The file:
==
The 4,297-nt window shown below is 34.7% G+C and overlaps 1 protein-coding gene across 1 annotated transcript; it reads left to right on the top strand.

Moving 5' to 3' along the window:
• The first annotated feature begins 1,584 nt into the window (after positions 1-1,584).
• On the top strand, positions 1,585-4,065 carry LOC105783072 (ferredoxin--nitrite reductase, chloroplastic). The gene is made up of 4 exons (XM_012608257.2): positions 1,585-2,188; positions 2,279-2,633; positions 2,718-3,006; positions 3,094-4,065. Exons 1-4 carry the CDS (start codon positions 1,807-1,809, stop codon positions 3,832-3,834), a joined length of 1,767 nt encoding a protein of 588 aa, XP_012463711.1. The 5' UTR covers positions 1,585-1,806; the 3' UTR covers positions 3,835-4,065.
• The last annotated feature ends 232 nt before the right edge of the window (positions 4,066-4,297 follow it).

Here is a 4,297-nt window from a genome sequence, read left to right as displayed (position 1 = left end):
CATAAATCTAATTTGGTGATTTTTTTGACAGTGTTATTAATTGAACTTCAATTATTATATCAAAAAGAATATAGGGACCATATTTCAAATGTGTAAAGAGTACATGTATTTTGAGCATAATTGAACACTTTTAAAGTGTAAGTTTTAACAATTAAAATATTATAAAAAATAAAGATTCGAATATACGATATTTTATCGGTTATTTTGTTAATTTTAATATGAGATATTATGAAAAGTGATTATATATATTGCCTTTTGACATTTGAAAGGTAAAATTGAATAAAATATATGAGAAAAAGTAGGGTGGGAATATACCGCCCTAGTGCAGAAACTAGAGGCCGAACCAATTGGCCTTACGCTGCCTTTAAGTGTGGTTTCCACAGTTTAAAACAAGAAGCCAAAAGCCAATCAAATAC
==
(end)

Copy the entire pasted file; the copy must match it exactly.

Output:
The 4,297-nt window shown below is 34.7% G+C and overlaps 1 protein-coding gene across 1 annotated transcript; it reads left to right on the top strand.

Moving 5' to 3' along the window:
• The first annotated feature begins 1,584 nt into the window (after positions 1-1,584).
• On the top strand, positions 1,585-4,065 carry LOC105783072 (ferredoxin--nitrite reductase, chloroplastic). The gene is made up of 4 exons (XM_012608257.2): positions 1,585-2,188; positions 2,279-2,633; positions 2,718-3,006; positions 3,094-4,065. Exons 1-4 carry the CDS (start codon positions 1,807-1,809, stop codon positions 3,832-3,834), a joined length of 1,767 nt encoding a protein of 588 aa, XP_012463711.1. The 5' UTR covers positions 1,585-1,806; the 3' UTR covers positions 3,835-4,065.
• The last annotated feature ends 232 nt before the right edge of the window (positions 4,066-4,297 follow it).

Here is a 4,297-nt window from a genome sequence, read left to right as displayed (position 1 = left end):
CATAAATCTAATTTGGTGATTTTTTTGACAGTGTTATTAATTGAACTTCAATTATTATATCAAAAAGAATATAGGGACCATATTTCAAATGTGTAAAGAGTACATGTATTTTGAGCATAATTGAACACTTTTAAAGTGTAAGTTTTAACAATTAAAATATTATAAAAAATAAAGATTCGAATATACGATATTTTATCGGTTATTTTGTTAATTTTAATATGAGATATTATGAAAAGTGATTATATATATTGCCTTTTGACATTTGAAAGGTAAAATTGAATAAAATATATGAGAAAAAGTAGGGTGGGAATATACCGCCCTAGTGCAGAAACTAGAGGCCGAACCAATTGGCCTTACGCTGCCTTTAAGTGTGGTTTCCACAGTTTAAAACAAGAAGCCAAAAGCCAATCAAATAC